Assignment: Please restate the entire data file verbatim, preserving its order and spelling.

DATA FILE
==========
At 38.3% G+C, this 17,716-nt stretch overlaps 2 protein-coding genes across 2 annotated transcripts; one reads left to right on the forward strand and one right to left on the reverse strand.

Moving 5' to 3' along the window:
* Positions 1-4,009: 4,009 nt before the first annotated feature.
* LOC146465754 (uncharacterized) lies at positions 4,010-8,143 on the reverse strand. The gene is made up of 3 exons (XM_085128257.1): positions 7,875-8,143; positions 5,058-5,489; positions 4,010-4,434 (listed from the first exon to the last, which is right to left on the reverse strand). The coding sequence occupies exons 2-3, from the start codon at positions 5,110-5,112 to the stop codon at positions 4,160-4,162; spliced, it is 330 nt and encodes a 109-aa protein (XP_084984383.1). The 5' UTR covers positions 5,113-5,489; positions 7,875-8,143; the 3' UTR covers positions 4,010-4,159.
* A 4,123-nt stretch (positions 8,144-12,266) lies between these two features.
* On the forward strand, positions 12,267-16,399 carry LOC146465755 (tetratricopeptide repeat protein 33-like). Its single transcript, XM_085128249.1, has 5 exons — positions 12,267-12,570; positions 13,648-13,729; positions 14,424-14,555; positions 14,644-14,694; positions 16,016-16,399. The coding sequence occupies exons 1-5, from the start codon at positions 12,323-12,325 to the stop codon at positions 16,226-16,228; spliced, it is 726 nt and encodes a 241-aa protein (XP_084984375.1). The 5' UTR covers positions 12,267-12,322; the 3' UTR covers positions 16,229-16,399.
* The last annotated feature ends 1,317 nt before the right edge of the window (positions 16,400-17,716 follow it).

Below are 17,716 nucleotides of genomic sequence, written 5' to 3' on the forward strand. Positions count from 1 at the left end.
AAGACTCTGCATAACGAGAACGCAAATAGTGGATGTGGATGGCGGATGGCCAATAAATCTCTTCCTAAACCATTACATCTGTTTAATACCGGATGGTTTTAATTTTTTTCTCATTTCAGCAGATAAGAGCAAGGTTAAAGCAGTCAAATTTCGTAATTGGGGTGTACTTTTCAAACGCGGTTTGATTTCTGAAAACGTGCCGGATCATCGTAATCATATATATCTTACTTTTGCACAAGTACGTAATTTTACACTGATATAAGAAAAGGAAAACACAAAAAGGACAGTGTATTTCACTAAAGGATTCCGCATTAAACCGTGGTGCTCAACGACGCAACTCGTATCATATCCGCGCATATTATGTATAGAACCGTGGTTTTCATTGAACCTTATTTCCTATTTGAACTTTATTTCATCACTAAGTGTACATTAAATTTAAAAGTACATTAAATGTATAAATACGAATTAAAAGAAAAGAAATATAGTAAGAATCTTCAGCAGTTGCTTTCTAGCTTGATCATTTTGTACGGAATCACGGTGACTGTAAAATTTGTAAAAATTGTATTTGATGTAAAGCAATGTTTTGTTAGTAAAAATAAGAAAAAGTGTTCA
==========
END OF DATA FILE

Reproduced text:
At 38.3% G+C, this 17,716-nt stretch overlaps 2 protein-coding genes across 2 annotated transcripts; one reads left to right on the forward strand and one right to left on the reverse strand.

Moving 5' to 3' along the window:
* Positions 1-4,009: 4,009 nt before the first annotated feature.
* LOC146465754 (uncharacterized) lies at positions 4,010-8,143 on the reverse strand. The gene is made up of 3 exons (XM_085128257.1): positions 7,875-8,143; positions 5,058-5,489; positions 4,010-4,434 (listed from the first exon to the last, which is right to left on the reverse strand). The coding sequence occupies exons 2-3, from the start codon at positions 5,110-5,112 to the stop codon at positions 4,160-4,162; spliced, it is 330 nt and encodes a 109-aa protein (XP_084984383.1). The 5' UTR covers positions 5,113-5,489; positions 7,875-8,143; the 3' UTR covers positions 4,010-4,159.
* A 4,123-nt stretch (positions 8,144-12,266) lies between these two features.
* On the forward strand, positions 12,267-16,399 carry LOC146465755 (tetratricopeptide repeat protein 33-like). Its single transcript, XM_085128249.1, has 5 exons — positions 12,267-12,570; positions 13,648-13,729; positions 14,424-14,555; positions 14,644-14,694; positions 16,016-16,399. The coding sequence occupies exons 1-5, from the start codon at positions 12,323-12,325 to the stop codon at positions 16,226-16,228; spliced, it is 726 nt and encodes a 241-aa protein (XP_084984375.1). The 5' UTR covers positions 12,267-12,322; the 3' UTR covers positions 16,229-16,399.
* The last annotated feature ends 1,317 nt before the right edge of the window (positions 16,400-17,716 follow it).

Below are 17,716 nucleotides of genomic sequence, written 5' to 3' on the forward strand. Positions count from 1 at the left end.
AAGACTCTGCATAACGAGAACGCAAATAGTGGATGTGGATGGCGGATGGCCAATAAATCTCTTCCTAAACCATTACATCTGTTTAATACCGGATGGTTTTAATTTTTTTCTCATTTCAGCAGATAAGAGCAAGGTTAAAGCAGTCAAATTTCGTAATTGGGGTGTACTTTTCAAACGCGGTTTGATTTCTGAAAACGTGCCGGATCATCGTAATCATATATATCTTACTTTTGCACAAGTACGTAATTTTACACTGATATAAGAAAAGGAAAACACAAAAAGGACAGTGTATTTCACTAAAGGATTCCGCATTAAACCGTGGTGCTCAACGACGCAACTCGTATCATATCCGCGCATATTATGTATAGAACCGTGGTTTTCATTGAACCTTATTTCCTATTTGAACTTTATTTCATCACTAAGTGTACATTAAATTTAAAAGTACATTAAATGTATAAATACGAATTAAAAGAAAAGAAATATAGTAAGAATCTTCAGCAGTTGCTTTCTAGCTTGATCATTTTGTACGGAATCACGGTGACTGTAAAATTTGTAAAAATTGTATTTGATGTAAAGCAATGTTTTGTTAGTAAAAATAAGAAAAAGTGTTCA